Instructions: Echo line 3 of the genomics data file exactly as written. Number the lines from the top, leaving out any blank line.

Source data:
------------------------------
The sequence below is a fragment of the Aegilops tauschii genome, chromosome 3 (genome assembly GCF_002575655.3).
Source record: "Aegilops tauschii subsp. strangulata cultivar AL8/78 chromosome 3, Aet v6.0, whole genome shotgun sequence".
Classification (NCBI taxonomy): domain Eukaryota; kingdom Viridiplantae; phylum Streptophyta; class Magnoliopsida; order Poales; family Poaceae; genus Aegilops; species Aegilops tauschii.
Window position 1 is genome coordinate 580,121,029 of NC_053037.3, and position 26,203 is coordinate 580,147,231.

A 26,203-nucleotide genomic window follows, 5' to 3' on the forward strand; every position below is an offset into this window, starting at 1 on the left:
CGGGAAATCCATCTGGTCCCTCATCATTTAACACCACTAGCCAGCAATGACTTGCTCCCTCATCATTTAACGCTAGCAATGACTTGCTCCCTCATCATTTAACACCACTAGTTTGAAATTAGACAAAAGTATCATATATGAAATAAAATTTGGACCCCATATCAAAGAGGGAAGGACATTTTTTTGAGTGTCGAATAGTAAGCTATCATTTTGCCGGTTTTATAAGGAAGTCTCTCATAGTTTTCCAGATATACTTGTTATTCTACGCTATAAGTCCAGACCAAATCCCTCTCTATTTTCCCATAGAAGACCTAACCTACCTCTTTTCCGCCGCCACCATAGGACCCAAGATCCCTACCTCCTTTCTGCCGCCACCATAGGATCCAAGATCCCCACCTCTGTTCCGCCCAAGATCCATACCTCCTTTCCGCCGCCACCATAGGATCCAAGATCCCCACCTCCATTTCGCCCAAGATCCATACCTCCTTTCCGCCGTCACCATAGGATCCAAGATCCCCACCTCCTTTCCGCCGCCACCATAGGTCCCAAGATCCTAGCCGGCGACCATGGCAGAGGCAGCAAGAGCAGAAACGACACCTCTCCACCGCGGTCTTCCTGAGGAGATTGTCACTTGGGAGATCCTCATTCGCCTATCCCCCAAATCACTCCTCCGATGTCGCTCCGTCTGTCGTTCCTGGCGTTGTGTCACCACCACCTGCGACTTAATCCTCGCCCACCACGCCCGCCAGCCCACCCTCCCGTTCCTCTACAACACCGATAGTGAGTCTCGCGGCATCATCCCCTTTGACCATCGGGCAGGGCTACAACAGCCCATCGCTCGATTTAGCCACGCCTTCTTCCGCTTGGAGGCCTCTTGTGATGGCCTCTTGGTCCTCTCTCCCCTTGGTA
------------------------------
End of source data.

Classification (NCBI taxonomy): domain Eukaryota; kingdom Viridiplantae; phylum Streptophyta; class Magnoliopsida; order Poales; family Poaceae; genus Aegilops; species Aegilops tauschii.